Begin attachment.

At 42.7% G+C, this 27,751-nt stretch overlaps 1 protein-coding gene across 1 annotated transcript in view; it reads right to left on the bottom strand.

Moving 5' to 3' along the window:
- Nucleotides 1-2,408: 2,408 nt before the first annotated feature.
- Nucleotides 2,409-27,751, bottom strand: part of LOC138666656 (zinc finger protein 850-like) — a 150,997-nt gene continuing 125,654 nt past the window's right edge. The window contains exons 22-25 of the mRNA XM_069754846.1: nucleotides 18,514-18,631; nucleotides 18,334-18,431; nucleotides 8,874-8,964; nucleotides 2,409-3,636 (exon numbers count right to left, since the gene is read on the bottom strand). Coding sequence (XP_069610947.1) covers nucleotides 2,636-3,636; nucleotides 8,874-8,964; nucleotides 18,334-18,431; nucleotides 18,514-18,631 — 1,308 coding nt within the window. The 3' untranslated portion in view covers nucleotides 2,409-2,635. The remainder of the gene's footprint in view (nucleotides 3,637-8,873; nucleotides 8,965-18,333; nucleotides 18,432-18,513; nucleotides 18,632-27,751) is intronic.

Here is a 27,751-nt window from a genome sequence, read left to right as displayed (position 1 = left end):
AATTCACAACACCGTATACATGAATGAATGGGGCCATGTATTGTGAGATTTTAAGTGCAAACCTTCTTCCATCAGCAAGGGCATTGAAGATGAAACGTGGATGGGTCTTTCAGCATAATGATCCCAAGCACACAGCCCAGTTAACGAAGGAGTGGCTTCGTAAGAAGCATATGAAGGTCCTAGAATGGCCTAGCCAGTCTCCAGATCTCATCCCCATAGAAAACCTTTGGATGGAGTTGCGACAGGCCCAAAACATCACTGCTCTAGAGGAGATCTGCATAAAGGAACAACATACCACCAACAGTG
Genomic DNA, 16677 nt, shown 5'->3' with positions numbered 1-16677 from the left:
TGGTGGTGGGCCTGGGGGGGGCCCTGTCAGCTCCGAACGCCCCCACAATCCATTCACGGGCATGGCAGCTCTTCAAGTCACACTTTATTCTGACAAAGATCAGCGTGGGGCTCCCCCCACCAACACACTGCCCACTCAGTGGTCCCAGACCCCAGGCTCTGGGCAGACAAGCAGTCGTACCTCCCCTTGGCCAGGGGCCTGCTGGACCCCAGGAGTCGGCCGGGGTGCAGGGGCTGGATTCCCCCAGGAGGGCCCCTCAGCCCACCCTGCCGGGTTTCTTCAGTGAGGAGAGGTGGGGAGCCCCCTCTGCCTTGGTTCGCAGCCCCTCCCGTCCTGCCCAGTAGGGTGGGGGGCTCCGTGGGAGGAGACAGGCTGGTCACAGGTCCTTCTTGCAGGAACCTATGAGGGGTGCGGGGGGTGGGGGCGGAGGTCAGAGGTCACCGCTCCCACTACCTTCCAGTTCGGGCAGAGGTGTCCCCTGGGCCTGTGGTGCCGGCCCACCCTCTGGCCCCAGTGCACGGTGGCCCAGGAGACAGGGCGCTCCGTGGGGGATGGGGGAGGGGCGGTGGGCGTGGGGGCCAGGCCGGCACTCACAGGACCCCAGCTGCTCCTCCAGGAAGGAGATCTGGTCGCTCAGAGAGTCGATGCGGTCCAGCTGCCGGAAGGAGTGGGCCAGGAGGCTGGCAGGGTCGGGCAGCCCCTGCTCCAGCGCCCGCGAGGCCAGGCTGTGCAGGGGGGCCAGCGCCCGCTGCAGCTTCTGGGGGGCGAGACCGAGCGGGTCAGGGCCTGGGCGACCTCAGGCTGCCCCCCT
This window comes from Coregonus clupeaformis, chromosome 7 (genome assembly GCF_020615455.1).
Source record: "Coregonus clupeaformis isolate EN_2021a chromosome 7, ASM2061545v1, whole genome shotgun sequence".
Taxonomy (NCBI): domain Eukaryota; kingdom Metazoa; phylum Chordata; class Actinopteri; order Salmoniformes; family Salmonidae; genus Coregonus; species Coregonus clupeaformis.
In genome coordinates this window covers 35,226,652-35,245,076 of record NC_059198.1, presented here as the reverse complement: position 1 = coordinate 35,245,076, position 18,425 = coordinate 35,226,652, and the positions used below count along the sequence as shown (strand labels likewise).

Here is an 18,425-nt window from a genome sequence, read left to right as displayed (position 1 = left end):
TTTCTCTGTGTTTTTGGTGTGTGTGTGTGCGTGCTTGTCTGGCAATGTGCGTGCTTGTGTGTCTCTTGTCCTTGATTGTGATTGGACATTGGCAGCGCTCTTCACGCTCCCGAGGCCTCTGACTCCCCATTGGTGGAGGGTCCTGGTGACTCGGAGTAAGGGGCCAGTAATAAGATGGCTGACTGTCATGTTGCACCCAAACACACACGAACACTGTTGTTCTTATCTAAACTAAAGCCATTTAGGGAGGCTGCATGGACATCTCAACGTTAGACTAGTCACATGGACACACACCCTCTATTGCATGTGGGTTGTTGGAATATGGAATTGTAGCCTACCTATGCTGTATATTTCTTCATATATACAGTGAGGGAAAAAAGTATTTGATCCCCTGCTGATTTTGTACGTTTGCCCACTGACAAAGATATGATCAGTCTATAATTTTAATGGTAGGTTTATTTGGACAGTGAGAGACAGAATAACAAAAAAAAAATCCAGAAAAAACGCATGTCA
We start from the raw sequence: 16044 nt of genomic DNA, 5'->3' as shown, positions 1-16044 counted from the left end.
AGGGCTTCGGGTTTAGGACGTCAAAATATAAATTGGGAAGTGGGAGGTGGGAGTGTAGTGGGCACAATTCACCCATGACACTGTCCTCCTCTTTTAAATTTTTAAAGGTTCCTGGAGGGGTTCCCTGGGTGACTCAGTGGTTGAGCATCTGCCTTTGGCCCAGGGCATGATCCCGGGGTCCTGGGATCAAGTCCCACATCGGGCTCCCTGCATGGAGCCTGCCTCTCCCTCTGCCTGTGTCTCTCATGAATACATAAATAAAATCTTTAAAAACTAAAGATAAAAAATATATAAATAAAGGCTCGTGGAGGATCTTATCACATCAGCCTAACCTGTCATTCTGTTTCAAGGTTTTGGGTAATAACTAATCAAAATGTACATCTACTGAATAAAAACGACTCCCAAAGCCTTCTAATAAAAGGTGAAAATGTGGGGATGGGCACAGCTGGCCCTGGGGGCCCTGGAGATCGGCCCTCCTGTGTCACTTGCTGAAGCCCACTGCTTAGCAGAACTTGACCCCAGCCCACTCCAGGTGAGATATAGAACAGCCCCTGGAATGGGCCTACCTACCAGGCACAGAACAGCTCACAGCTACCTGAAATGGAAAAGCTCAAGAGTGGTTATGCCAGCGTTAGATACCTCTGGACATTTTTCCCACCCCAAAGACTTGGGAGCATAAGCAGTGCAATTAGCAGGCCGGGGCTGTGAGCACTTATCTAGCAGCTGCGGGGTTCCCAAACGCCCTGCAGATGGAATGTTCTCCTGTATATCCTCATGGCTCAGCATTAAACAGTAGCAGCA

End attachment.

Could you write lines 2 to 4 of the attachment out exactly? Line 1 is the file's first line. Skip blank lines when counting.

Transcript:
Moving 5' to 3' along the window:
- Nucleotides 1-2,408: 2,408 nt before the first annotated feature.
- Nucleotides 2,409-27,751, bottom strand: part of LOC138666656 (zinc finger protein 850-like) — a 150,997-nt gene continuing 125,654 nt past the window's right edge. The window contains exons 22-25 of the mRNA XM_069754846.1: nucleotides 18,514-18,631; nucleotides 18,334-18,431; nucleotides 8,874-8,964; nucleotides 2,409-3,636 (exon numbers count right to left, since the gene is read on the bottom strand). Coding sequence (XP_069610947.1) covers nucleotides 2,636-3,636; nucleotides 8,874-8,964; nucleotides 18,334-18,431; nucleotides 18,514-18,631 — 1,308 coding nt within the window. The 3' untranslated portion in view covers nucleotides 2,409-2,635. The remainder of the gene's footprint in view (nucleotides 3,637-8,873; nucleotides 8,965-18,333; nucleotides 18,432-18,513; nucleotides 18,632-27,751) is intronic.